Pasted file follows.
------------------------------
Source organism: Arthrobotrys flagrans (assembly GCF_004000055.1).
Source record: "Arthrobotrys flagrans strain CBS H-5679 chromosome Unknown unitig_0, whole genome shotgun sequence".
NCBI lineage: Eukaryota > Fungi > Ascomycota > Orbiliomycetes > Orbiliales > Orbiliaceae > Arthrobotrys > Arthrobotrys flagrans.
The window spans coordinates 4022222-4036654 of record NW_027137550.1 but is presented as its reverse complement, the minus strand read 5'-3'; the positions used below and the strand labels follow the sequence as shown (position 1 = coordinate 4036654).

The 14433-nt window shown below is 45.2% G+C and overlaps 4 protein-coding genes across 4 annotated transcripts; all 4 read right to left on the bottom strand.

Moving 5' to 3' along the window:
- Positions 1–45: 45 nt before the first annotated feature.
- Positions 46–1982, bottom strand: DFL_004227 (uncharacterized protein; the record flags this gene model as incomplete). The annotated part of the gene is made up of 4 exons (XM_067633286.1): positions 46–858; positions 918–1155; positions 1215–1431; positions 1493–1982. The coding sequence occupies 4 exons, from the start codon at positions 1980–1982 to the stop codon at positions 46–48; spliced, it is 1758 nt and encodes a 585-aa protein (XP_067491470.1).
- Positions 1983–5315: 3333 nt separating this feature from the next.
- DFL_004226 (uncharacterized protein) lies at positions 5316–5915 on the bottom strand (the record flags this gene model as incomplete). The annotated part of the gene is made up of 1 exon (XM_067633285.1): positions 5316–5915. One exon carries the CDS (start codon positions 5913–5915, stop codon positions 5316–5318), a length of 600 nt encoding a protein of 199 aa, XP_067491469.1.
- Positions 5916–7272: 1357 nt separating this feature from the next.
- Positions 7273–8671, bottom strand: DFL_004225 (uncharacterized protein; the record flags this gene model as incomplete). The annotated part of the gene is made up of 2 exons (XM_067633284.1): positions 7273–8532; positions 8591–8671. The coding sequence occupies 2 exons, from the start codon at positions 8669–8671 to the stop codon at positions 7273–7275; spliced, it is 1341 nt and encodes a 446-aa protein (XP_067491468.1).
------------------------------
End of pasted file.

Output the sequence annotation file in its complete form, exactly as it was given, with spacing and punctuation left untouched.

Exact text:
Source organism: Arthrobotrys flagrans (assembly GCF_004000055.1).
Source record: "Arthrobotrys flagrans strain CBS H-5679 chromosome Unknown unitig_0, whole genome shotgun sequence".
NCBI lineage: Eukaryota > Fungi > Ascomycota > Orbiliomycetes > Orbiliales > Orbiliaceae > Arthrobotrys > Arthrobotrys flagrans.
The window spans coordinates 4022222-4036654 of record NW_027137550.1 but is presented as its reverse complement, the minus strand read 5'-3'; the positions used below and the strand labels follow the sequence as shown (position 1 = coordinate 4036654).

The 14433-nt window shown below is 45.2% G+C and overlaps 4 protein-coding genes across 4 annotated transcripts; all 4 read right to left on the bottom strand.

Moving 5' to 3' along the window:
- Positions 1–45: 45 nt before the first annotated feature.
- Positions 46–1982, bottom strand: DFL_004227 (uncharacterized protein; the record flags this gene model as incomplete). The annotated part of the gene is made up of 4 exons (XM_067633286.1): positions 46–858; positions 918–1155; positions 1215–1431; positions 1493–1982. The coding sequence occupies 4 exons, from the start codon at positions 1980–1982 to the stop codon at positions 46–48; spliced, it is 1758 nt and encodes a 585-aa protein (XP_067491470.1).
- Positions 1983–5315: 3333 nt separating this feature from the next.
- DFL_004226 (uncharacterized protein) lies at positions 5316–5915 on the bottom strand (the record flags this gene model as incomplete). The annotated part of the gene is made up of 1 exon (XM_067633285.1): positions 5316–5915. One exon carries the CDS (start codon positions 5913–5915, stop codon positions 5316–5318), a length of 600 nt encoding a protein of 199 aa, XP_067491469.1.
- Positions 5916–7272: 1357 nt separating this feature from the next.
- Positions 7273–8671, bottom strand: DFL_004225 (uncharacterized protein; the record flags this gene model as incomplete). The annotated part of the gene is made up of 2 exons (XM_067633284.1): positions 7273–8532; positions 8591–8671. The coding sequence occupies 2 exons, from the start codon at positions 8669–8671 to the stop codon at positions 7273–7275; spliced, it is 1341 nt and encodes a 446-aa protein (XP_067491468.1).